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Is it time to cheer for aspiring home buyers or existing homeowners looking to refinance their home loans? Mortgage rates fell for the third consecutive week on February 21, to 4.35%, according to Freddie Mac, the government-sponsored enterprise that supports a secondary market for housing mortgages.
That dip in mortgage rates follows a general downward trend that began late last year, according to Freddie Mac. The agency buys and pools housing mortgages and sells them as mortgage-backed securities to investors in the open market. “Wages are growing on par with home prices for the first time in years, and with more inventory available, spring home sales should help the market begin to recover from the malaise of the last few months,” Freddie Mac predicted.
That optimistic outlook follows a period of tepid housing demand on the back of rising interest rates, high home prices and low availability of housing stock. Faced with reduced demand for their traditional home loans, mortgage lenders had begun trying to drum up more business by offering “unconventional mortgages,” where buyers who can’t provide the standard proof of income could still get loans. Such mortgages had been blamed for fanning the 2007 housing finance crisis, but they do not seem to pose a threat as yet to the current housing market. Uncertainty also looms over the continued role of the government in the mortgage finance industry, especially through Fannie Mae and Freddie Mac, and the prospects for greater private sector involvement.
Knowledge@Wharton discussed those trends with Wharton real estate professor Benjamin Keys and Guy Cecala, CEO of Inside Mortgage Finance, a trade publication focused on the residential mortgage industry. They shared their insights on the Knowledge@Wharton radio show on SiriusXM. (Listen to the podcast at the top of this page.)
Blow Hot, Blow Cold
Before the current dip in housing mortgage rates, they had risen between June and November last year, ranging between 4.5% and close to 5%. “Now, with rates coming back down and potentially staying down for at least a little while longer, there’s a renewed hope for the housing market this year in terms of demand for borrowers,” said Keys.
“We’re starting to see more appetite for the type of risk [posed by] unconventional mortgages, and that fuels the willingness to fund these types of mortgages.”–Benjamin Keys
The housing markets drew cheer from remarks earlier this month by James Bullard, president of the St. Louis Federal Reserve Bank suggesting that he didn’t expect to see any interest rate increases at least in the near term. Bullard’s comments helped correct an “expectation last year that mortgage rates, and interest rates overall, were just going to rise for the foreseeable future,” said Cecala. “We’ve gotten a reprieve on that.”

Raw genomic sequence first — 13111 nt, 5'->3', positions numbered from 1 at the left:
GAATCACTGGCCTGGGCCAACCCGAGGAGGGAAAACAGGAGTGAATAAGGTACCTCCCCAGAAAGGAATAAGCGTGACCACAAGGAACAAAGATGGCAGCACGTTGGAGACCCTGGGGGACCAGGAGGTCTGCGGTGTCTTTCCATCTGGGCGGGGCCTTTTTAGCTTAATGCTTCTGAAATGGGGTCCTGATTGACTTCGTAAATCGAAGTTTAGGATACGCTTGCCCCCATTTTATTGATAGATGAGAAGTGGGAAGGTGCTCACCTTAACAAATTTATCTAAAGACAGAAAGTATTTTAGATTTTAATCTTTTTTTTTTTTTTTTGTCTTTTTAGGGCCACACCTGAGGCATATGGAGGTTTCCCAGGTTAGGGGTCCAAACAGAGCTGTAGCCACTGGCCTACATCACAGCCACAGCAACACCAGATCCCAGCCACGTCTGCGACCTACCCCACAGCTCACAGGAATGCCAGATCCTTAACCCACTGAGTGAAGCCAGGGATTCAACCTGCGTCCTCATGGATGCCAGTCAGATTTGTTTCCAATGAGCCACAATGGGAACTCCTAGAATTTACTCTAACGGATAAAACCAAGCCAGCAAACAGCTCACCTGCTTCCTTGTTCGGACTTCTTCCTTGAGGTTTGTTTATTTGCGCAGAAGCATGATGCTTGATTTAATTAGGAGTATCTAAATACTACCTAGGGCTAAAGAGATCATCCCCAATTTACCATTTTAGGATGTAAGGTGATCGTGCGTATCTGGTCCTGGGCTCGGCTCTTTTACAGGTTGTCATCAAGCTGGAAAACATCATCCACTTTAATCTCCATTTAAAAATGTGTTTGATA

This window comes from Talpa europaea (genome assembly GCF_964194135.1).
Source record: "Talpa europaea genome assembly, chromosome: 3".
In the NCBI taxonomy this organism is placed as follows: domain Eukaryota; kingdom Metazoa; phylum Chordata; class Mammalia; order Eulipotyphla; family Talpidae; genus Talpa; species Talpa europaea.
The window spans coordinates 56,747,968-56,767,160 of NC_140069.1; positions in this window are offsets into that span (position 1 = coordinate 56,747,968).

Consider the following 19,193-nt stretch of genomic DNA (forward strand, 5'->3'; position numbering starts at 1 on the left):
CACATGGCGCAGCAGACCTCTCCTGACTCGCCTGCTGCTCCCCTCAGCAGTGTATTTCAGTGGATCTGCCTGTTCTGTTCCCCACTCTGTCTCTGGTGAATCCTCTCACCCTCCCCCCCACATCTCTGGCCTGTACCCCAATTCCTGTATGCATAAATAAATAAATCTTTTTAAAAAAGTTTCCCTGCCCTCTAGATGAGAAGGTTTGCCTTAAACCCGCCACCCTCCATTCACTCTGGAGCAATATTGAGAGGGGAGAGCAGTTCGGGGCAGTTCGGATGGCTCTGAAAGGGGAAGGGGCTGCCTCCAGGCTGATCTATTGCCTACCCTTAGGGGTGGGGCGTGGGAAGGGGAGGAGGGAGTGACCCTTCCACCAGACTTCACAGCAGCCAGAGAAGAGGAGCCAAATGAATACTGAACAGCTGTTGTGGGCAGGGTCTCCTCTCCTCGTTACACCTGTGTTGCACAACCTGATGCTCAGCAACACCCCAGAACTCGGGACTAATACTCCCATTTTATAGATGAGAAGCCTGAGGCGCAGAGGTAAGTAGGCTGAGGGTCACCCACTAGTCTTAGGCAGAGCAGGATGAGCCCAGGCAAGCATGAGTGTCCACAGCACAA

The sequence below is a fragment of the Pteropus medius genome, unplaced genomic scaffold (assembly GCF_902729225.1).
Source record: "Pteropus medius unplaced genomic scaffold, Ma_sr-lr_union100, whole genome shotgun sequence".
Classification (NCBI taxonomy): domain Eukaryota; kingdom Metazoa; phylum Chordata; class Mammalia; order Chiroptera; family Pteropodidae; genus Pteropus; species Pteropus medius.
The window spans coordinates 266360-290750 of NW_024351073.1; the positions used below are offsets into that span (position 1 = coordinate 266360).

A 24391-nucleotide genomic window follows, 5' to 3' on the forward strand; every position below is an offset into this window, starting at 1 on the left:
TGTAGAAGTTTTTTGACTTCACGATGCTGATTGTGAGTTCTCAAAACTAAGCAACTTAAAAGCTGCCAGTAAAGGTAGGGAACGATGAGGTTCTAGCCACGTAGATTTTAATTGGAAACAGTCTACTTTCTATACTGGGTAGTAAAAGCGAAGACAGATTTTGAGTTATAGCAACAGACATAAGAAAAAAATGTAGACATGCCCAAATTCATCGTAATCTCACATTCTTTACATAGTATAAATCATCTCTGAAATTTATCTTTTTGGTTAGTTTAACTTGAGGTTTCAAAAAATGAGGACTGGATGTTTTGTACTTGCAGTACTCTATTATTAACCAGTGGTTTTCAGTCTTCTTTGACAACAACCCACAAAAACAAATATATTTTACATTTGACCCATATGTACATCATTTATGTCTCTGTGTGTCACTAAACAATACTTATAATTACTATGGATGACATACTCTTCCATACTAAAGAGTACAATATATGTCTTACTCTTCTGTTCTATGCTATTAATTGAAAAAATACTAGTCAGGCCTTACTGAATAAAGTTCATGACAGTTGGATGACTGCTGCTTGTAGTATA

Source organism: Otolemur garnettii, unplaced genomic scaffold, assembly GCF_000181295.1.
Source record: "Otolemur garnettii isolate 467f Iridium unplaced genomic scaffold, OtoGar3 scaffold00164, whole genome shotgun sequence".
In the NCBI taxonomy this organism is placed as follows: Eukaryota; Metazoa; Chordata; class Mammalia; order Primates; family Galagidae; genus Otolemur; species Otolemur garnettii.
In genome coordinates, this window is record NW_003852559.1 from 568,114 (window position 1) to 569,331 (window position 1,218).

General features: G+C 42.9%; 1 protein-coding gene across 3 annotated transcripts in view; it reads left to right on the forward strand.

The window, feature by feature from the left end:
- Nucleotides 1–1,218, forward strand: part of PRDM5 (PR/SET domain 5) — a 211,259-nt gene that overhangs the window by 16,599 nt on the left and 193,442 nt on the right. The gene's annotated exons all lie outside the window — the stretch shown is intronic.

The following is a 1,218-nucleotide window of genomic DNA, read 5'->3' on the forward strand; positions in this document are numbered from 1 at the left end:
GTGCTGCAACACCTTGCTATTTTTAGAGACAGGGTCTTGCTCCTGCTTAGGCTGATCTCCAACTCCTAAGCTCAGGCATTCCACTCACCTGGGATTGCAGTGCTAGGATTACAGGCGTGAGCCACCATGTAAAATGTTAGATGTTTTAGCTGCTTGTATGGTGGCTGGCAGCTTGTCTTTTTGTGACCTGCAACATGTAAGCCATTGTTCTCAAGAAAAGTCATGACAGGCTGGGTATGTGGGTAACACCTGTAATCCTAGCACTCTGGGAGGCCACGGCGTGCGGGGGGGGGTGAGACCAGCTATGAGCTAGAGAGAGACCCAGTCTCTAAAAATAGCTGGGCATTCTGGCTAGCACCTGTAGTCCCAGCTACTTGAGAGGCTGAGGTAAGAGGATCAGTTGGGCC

However, the renewed cheer is tempered. Those hopes for a pickup in housing demand are set against the backdrop of “a booming labor market” and an “extremely low unemployment rate,” said Keys. The positive signals from lower mortgage finance rates are not yet showing up in housing construction or home-buying trends, he added. “We have to keep in mind that even in a situation where the economy is doing as well as it is, the housing market is not going to be the [driver] that’s pulling it forward. In some ways, it’s being dragged along.” Cecala pointed to “other factors that are casting a cloud” over the overall housing market, such as low inventories, lack of new construction, rising home prices and some overheated markets.
The Rise of Unconventional Mortgages
Industry insiders are keenly tracking the rise of unconventional mortgages, which help lenders broaden their demand base to include borrowers who might otherwise not qualify for home loans. Keys said unconventional mortgages become popular when households face “affordability challenges” in being able to make their monthly mortgage payments. “As we see interest rates rise, there’s a real pressure for lenders to offer products that are going to drive down that monthly price,” he said.
Keys noted that earlier housing cycles have seen “exotic products” with teaser rates that required reduced documentation. In fact, he and a couple of co-authors had documented that trend in the years leading up to the previous housing boom in a recently released working paper, “Affordability, Financial Innovation and the Start of the Housing Boom,” with the Federal Reserve Bank of Chicago.
Cecala said the rise in the issuance of unconventional mortgages is different from the “reckless lending like in the last cycle” — in the boom years preceding the 2007 subprime mortgage finance crisis that led to the 2008 Great Recession. “The non-prime mortgages that are being made now are not akin to the ones that led up to the housing crisis — at least not yet,” he added. Borrowers who sign up for those non-prime mortgages have to produce alternative forms of income or assets, and must also have some equity in the homes they buy, he explained. “They’re not the no-documentation, no-equity loans we saw leading up to the housing crisis.”